The share price of the Euro Disneyland summarises the situation of Disneyland since its listing in 1989 till 1995. Fig 3 shows the graphical representation of the share price fluctuations that occurred for Disney's shares.
Fig3: Euro Disney Share price (P) (Source: Datastream as shown in Curwen, 1995).
The share price found a steady fall from 1991 after the announcement of the company's annual report. This was the case till the bailout of $12 billion in 1995 and the subsequent opening of the Space Mountain resulted in a positive response from the European audience which reflected in the company's sales and its share prices. The adaptation of European culture and the drastic changes in its management style led to its subsequent success till date.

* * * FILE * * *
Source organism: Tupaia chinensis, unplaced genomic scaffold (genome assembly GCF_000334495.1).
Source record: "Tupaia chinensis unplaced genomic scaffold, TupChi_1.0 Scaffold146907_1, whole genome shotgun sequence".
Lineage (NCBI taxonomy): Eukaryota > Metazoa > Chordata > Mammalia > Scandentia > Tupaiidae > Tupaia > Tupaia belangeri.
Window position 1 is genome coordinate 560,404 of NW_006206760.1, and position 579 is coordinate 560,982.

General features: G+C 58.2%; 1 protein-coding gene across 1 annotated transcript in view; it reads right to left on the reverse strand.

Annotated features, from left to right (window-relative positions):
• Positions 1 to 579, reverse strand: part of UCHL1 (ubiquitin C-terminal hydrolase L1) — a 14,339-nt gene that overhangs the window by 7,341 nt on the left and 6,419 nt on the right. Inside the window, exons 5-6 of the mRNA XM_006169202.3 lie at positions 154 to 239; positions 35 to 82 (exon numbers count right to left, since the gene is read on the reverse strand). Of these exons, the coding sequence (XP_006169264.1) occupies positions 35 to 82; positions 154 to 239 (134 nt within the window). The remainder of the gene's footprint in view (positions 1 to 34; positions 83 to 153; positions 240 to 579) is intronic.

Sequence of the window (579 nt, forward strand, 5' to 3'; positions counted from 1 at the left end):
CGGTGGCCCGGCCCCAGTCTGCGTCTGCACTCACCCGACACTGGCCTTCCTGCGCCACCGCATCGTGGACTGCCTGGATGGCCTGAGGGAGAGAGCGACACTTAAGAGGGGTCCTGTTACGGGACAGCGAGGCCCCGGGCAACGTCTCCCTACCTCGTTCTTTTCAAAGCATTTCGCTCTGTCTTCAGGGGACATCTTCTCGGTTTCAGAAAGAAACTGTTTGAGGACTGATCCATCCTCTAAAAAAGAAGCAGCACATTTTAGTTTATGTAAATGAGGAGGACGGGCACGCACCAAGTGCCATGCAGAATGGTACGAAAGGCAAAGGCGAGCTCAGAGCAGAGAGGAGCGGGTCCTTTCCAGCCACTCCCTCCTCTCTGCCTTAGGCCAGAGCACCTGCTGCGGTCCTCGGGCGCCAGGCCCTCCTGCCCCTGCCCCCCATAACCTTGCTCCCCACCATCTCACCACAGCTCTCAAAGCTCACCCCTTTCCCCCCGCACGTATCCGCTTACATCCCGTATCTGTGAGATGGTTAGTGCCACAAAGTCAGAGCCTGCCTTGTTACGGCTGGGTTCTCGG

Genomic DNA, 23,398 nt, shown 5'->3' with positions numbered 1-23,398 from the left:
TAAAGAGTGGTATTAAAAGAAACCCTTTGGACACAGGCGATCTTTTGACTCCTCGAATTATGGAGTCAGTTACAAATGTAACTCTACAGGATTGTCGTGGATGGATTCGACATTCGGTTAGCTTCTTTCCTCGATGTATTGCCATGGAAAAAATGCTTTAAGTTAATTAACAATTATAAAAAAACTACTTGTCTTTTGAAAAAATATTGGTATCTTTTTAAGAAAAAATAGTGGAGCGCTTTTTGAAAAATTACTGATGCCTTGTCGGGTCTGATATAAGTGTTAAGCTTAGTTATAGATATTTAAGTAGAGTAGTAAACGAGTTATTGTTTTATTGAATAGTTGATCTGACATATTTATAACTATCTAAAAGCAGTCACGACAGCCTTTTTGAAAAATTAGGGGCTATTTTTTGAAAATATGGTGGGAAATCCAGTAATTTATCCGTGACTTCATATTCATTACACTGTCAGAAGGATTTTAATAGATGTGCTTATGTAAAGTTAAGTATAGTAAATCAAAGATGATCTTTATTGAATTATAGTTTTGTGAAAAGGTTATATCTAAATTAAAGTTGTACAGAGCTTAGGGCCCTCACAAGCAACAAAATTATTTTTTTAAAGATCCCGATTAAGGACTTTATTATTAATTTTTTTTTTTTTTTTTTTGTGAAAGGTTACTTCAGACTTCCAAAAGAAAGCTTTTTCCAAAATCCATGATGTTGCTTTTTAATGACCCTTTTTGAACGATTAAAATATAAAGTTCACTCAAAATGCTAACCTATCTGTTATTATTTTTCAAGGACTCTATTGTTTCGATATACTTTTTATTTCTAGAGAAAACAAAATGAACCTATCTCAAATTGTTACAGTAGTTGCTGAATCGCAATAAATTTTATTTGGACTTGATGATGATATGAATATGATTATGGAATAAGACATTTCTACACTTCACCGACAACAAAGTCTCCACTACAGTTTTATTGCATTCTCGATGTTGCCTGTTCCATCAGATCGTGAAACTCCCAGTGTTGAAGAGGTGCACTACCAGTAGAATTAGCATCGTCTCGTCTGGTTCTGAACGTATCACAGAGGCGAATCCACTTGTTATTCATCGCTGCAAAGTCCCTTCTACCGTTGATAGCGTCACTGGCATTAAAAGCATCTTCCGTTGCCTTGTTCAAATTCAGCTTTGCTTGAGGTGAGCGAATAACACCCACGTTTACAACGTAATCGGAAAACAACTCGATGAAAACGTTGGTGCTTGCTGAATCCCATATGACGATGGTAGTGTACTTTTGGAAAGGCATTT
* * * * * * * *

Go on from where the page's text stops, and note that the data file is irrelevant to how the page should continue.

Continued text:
Disney has been successful for over 90 years now. It has 5 main theme parks and resorts around the globe. Disney has created many mistakes with each of them. For instance the idea of Franchising Disney in Tokyo cost them a lot of money as the response was overwhelming and Disney was just getting 10% of the profit. In case of Europe as discussed before Paris was not the perfect location. Disney has been learning from its mistakes but prevention is always better than cure. Critics have gone to the extent of asking whether Disney would ever get it right when it comes to making location decisions (Spencer, 1995). It is thus recommended that Disney should make better choice of locations. The decisions seem to be driven by the bargaining power of the host nation like in the case of France where a lot of subsidies were given to Disney. This might save Disney the initial money but may lead to a huge loss later if it does not get the required sales.